Bad Friday for EUR/USD – 3 Reasons

2

EUR/USD is continuing a gradual, yet very persistent fall. It pauses only shortly at support level and is now threatening to completely erase the levels of the past two weeks. 

Here are 3 main reasons for the drop of the euro, that may certainly continue beyond today.

  1. Spanish Downturn: Spain’s unemployment rate doesn’t stop rising. It reached 23.3%. And now, the government projects an even higher rate in 2012. Spain is expected to see a deep, not mild recession, with a contraction of 1.7% in 2012. It defies Brussels’ deficit target of 4.4% and sets a goal of 5.8%. Spain is the euro-zone’s fourth largest economy. Spain is back in the scene. Big time.
  2. Greek Default: The grefault is getting closer. Yet again, smiles were seen in Brussels, but a final green light for bailout funds wasn’t given. It was delayed in a week, and until then, at least 5 things could go wrong.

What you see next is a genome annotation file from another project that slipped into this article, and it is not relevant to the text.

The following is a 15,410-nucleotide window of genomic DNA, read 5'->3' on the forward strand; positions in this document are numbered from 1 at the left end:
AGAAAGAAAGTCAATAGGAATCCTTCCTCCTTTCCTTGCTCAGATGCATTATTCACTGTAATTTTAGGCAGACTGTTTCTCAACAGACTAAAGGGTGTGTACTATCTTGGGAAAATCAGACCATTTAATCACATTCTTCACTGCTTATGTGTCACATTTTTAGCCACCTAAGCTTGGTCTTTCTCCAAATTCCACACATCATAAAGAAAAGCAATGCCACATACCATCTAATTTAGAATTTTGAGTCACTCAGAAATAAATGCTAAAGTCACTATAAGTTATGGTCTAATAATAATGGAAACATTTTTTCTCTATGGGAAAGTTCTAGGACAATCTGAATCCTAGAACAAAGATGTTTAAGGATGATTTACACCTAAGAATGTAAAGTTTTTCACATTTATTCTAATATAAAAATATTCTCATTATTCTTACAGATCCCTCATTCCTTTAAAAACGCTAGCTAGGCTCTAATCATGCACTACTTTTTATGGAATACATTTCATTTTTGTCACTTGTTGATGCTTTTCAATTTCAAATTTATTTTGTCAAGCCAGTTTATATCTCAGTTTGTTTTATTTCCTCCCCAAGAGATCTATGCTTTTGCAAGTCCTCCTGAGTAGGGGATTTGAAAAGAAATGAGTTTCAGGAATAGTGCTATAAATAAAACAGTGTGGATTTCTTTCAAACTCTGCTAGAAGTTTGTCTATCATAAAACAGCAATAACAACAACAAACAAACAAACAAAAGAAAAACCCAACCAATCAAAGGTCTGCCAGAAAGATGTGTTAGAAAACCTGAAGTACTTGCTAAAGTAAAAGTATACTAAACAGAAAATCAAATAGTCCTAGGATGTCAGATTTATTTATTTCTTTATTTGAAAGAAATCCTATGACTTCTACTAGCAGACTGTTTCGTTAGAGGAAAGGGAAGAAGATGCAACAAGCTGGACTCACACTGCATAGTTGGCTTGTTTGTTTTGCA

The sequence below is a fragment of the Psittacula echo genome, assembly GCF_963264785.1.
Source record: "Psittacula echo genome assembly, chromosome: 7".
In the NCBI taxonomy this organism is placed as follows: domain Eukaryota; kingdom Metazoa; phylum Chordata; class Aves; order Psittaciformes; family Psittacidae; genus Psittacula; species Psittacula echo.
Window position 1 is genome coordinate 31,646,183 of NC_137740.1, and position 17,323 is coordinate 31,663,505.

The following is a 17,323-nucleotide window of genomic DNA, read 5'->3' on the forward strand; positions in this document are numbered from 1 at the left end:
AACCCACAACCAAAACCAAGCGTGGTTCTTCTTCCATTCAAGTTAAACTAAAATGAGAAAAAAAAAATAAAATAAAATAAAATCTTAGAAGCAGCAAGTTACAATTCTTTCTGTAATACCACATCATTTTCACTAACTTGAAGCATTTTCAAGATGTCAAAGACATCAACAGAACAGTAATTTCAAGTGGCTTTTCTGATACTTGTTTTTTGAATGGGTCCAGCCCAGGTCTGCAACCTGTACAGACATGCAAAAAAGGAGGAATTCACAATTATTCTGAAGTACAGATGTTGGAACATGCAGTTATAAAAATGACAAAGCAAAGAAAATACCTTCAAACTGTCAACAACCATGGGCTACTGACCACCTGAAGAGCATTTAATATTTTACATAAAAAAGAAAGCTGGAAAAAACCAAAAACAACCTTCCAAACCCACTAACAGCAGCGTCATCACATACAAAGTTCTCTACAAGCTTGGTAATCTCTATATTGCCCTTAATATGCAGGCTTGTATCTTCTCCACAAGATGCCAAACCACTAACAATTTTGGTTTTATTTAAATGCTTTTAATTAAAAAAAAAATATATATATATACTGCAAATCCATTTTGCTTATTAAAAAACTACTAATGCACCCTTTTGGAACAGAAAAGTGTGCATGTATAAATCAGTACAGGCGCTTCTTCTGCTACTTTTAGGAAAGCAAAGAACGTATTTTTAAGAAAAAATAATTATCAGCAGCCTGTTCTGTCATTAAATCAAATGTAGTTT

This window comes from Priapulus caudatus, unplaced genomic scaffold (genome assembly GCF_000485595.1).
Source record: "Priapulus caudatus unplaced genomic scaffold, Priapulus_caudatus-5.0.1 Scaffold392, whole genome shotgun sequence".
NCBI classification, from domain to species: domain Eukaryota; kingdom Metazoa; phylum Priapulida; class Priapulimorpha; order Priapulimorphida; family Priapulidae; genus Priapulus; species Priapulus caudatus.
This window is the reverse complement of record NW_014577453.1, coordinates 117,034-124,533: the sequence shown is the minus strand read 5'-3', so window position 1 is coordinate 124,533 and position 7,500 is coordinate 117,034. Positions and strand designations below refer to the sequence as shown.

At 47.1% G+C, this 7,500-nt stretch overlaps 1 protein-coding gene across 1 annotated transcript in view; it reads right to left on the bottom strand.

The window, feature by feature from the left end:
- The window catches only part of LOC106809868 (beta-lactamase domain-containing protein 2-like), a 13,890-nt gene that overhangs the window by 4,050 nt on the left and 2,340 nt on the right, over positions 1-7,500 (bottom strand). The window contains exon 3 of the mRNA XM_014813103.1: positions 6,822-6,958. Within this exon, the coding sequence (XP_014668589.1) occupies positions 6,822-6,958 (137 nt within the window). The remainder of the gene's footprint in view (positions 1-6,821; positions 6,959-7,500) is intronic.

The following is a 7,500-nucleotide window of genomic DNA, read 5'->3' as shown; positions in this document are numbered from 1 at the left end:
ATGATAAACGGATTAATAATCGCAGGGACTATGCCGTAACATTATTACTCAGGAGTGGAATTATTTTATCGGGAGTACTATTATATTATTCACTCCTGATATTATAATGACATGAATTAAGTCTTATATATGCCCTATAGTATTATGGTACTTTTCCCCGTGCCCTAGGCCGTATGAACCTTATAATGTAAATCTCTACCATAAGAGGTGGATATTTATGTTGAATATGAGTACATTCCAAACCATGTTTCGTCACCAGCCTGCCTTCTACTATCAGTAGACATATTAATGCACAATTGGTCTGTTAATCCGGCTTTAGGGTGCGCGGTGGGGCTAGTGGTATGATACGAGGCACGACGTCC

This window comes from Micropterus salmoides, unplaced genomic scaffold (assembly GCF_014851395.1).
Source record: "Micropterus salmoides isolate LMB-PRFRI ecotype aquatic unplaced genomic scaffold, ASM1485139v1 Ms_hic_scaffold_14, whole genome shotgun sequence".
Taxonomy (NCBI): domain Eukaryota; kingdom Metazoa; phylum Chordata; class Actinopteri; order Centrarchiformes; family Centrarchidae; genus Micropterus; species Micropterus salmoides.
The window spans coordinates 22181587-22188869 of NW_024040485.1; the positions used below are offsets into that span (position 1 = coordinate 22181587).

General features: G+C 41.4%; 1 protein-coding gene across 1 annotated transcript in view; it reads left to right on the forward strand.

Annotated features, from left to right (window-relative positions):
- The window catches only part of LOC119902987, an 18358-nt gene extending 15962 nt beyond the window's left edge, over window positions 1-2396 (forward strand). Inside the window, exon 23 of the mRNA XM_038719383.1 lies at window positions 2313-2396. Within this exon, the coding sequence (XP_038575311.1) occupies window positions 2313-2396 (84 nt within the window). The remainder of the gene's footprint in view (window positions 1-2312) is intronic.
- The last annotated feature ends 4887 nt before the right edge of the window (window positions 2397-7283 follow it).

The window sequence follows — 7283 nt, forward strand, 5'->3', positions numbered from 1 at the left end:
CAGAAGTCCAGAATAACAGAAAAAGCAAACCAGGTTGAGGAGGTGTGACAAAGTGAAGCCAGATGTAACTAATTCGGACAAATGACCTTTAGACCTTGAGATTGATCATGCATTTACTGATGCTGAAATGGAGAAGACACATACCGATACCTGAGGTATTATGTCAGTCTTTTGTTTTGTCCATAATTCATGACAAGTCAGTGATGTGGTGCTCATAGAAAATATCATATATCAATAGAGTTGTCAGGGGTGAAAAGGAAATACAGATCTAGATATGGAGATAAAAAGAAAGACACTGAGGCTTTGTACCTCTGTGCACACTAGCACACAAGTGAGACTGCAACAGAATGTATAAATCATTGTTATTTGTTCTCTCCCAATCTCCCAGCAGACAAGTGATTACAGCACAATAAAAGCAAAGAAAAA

3. LTRO: The banks got nearly €530 billion of cheap cash from the ECB. They are more stable now, and this could be a good time to let Greece go. Worse still, this extra cash devalues the euro and moves outside of the zone. The second round of LTRO turns the indirect QE made by Draghi into a euro-debaser, like the US dollar QE did for the dollar. Kathy Lien shows what happened with the first LTRO.

EUR/USD Technicals

The pair had a double top at 1.3486. Since then, it dropped to struggle with 1.333 and then traded under this line and found support at 1.3280.

After 1.3280 was lost, it stopped to pause at 1.3212, but not for long. The next line is 1.3150, followed by 11.3050.

For more on the euro, see the EUR/USD forecast.

Get the 5 most predictable currency pairs

About Author

Yohay Elam – Founder, Writer and Editor I have been into forex trading for over 5 years, and I share the experience that I have and the knowledge that I’ve accumulated. After taking a short course about forex. Like many forex traders, I’ve earned the significant share of my knowledge the hard way. Macroeconomics, the impact of news on the ever-moving currency markets and trading psychology have always fascinated me. Before founding Forex Crunch, I’ve worked as a programmer in various hi-tech companies. I have a B. Sc. in Computer Science from Ben Gurion University. Given this background, forex software has a relatively bigger share in the posts.